Budgeting usually is a sore subject of most Russian companies. Leastwise, it’s a process that is overly bureaucratized and, as it is stretched in time, insufficiently conceptualized in terms of operational
applicability. In most cases, the budget is drawn up retroactively, the same way it was done with the five-year plans during the Soviet era. So it’s like having a budget just because there must be one. Not having one is kind of uncool.
Meanwhile, here’s how the budgeting process is implemented with us.
In drawing up the company’s general budget, the payroll budget is automatically calculated using formula-based data from the HR department and inclusive of plans to change staff.
The rest of expenditure associated with a particular unit within the company is planned out by the head of that specific unit — based on the unit’s own budget items. The budgeting process is built using the "bottom-to-top" principle. The planning of expenditure budgets begins with the smallest business units. The budget of the next unit, which is bigger, is made up of the budgets of subordinate departments plus the unit’s own budget items. And so on all the way to the very top.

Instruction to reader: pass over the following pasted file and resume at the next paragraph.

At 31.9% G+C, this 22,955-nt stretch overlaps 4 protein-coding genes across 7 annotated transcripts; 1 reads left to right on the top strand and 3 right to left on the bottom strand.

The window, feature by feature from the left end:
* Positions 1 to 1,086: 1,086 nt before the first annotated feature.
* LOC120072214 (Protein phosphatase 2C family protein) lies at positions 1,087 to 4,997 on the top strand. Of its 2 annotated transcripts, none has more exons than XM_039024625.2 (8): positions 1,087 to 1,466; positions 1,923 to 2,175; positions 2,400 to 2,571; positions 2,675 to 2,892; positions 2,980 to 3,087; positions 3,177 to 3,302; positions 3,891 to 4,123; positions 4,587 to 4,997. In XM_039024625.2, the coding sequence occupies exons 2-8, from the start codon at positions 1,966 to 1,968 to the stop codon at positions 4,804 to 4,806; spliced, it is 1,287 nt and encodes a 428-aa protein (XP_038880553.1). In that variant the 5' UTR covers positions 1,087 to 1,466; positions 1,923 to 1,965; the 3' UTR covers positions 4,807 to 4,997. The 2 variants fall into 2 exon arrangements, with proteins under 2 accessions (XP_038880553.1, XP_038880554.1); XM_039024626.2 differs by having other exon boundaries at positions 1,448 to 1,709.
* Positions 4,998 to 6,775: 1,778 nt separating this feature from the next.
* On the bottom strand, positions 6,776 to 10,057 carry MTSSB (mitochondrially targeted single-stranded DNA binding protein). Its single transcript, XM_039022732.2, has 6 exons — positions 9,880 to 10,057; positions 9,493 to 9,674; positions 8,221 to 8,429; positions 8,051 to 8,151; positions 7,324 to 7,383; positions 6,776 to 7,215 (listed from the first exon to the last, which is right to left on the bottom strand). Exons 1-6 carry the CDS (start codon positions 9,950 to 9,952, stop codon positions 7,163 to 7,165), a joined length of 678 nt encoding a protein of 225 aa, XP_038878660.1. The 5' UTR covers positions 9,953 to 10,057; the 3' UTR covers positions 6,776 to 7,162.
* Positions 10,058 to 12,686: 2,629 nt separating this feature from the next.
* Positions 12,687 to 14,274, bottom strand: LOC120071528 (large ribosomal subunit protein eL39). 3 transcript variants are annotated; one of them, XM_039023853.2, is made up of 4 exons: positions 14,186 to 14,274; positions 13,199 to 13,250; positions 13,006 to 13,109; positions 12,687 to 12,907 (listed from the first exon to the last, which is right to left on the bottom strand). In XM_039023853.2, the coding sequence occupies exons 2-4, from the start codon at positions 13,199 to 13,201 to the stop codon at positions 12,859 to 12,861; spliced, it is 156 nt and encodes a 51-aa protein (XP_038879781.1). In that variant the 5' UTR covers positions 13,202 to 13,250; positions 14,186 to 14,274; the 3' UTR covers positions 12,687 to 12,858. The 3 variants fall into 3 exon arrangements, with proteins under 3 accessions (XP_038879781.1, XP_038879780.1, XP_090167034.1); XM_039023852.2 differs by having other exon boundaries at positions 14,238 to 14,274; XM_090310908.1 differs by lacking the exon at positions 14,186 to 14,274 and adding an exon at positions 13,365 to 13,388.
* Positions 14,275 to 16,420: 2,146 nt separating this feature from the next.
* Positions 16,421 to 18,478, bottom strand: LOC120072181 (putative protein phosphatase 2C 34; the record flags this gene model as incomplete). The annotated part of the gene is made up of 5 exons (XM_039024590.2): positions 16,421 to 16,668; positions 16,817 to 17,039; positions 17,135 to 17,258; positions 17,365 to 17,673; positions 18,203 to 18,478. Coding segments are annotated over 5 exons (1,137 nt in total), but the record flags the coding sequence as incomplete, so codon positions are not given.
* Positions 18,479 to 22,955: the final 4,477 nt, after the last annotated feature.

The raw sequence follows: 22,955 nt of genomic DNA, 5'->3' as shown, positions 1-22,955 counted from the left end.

The formation of the first draft of the budget is followed by the approval process, which is linked directly with the subordination matrix used to determine the sequence of managers approving the budget.
When a matrix organizational structure is used, budget approval is done in two stages: first the heads of branches approve those branches budgets, which is followed by functional coordination. For instance, the head of logistics approves the aggregate budget for all warehouses and logistics departments within all the branches, while the head of sales approves the aggregate budget for all sales departments within all the branches, etc.
In the end, the company’s executive board approves the company’s expenditure budget.